That’s certainly what TBT founder and CEO Jon Mugar hoped for when he conceived the idea on his laptop in a Los Angeles coffee shop, during breaks from his day job as a writer and producer for several Adult Swim comedy series. Mugar had played basketball at Tufts, and he and a buddy talked about how cool it would be to stage an open-entry tournament with lucrative prize money (their pie-in-the-sky notion was $50 million) for the winner and only the winner. Mugar envisioned it as a blend of the one-and-done stakes of March Madness with the camaraderie of pick-up ball with the skill of professional players still hungry to be noticed by the NBA.

The event would also incorporate fans in an unusual way. Each team’s general manager would be responsible for recruiting not just players but a base of supporters. Those supporters would have to vote the team into the tournament field (a few squads would also get in via play-in games and the defending champion would be guaranteed a spot). Fans of the victor also stood to win 10 percent of the prize.

It was a fairly outlandish notion. As Mugar says, no one really thinks about starting a professional sports event from scratch, with no backing from television networks or corporate sponsors. “I was sort of this insane man from the comedy world pitching this thing,” he says. “I have a lot of ideas, and a lot of them are really dumb. But this one just kind of kept progressing. It became an obsession.”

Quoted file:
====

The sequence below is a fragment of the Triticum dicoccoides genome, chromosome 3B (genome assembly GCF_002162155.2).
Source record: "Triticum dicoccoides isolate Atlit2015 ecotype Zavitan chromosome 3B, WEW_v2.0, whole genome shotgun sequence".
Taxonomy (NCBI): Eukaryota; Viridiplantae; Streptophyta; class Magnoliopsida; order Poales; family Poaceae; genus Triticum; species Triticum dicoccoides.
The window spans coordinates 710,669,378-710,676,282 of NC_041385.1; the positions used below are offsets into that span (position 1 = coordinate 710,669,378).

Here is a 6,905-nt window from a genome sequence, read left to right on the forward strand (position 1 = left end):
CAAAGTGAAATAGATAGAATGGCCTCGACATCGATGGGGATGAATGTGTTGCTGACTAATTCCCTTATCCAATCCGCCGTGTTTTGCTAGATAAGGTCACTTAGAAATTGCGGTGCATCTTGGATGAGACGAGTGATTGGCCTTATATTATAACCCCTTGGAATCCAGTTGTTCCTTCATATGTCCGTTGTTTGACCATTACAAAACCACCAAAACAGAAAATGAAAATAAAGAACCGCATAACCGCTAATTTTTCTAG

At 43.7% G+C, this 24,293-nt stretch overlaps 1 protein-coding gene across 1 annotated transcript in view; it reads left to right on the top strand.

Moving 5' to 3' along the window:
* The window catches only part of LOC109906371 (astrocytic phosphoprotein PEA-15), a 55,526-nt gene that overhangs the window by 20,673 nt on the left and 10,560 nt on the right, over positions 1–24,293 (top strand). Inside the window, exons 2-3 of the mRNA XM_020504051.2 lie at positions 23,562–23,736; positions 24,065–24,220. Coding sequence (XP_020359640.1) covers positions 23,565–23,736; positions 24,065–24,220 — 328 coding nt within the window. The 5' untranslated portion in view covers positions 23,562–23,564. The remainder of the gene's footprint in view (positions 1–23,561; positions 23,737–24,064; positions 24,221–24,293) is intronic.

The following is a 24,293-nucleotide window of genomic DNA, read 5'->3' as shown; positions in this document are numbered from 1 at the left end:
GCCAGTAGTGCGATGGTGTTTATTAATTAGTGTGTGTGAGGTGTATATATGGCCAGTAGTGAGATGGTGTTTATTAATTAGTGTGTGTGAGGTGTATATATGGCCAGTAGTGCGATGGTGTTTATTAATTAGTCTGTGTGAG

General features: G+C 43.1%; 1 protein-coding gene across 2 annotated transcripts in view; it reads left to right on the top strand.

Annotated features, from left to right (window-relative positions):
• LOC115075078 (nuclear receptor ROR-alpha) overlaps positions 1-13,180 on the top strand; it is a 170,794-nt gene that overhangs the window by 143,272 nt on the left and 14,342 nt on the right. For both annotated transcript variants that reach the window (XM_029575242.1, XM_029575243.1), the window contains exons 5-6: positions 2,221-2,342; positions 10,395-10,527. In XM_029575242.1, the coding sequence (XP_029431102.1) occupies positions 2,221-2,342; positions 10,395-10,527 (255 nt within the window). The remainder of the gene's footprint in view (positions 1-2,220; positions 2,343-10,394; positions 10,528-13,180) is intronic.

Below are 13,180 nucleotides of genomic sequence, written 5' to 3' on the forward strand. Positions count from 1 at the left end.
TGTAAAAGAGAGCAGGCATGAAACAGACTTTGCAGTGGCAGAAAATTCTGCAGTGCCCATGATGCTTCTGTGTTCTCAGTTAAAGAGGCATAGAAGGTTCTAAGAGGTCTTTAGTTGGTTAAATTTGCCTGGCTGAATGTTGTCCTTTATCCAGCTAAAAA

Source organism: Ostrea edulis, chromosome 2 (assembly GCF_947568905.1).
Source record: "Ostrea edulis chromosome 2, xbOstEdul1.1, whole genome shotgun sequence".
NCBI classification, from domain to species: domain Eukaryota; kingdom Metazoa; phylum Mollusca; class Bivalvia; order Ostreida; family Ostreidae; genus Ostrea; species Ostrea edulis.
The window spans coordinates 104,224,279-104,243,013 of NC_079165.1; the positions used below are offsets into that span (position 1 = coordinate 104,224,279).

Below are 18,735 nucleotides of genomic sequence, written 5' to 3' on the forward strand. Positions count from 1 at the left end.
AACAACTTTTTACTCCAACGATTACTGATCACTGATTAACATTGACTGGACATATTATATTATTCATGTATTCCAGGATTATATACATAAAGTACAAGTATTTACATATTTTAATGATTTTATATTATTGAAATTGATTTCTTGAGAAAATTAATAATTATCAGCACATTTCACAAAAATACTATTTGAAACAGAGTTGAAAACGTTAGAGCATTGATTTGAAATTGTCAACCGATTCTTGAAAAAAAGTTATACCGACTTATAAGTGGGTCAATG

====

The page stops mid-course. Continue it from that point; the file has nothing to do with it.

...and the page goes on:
He pulled together enough private investors to launch TBT in 2014, with a $500,000 prize on the line.

On the first morning of play in Philadelphia, Mugar paced the empty gym nervously. One team, a group of former NAIA players, was present and warmed up. But with tip-off time looming, the other team, led by former Ole Miss star Marshall Henderson, was nowhere in sight. Mugar was three minutes from watching his dream crumble when Henderson burst in the door with a jersey slung around his neck and shouted, “ Let’s play some ball.”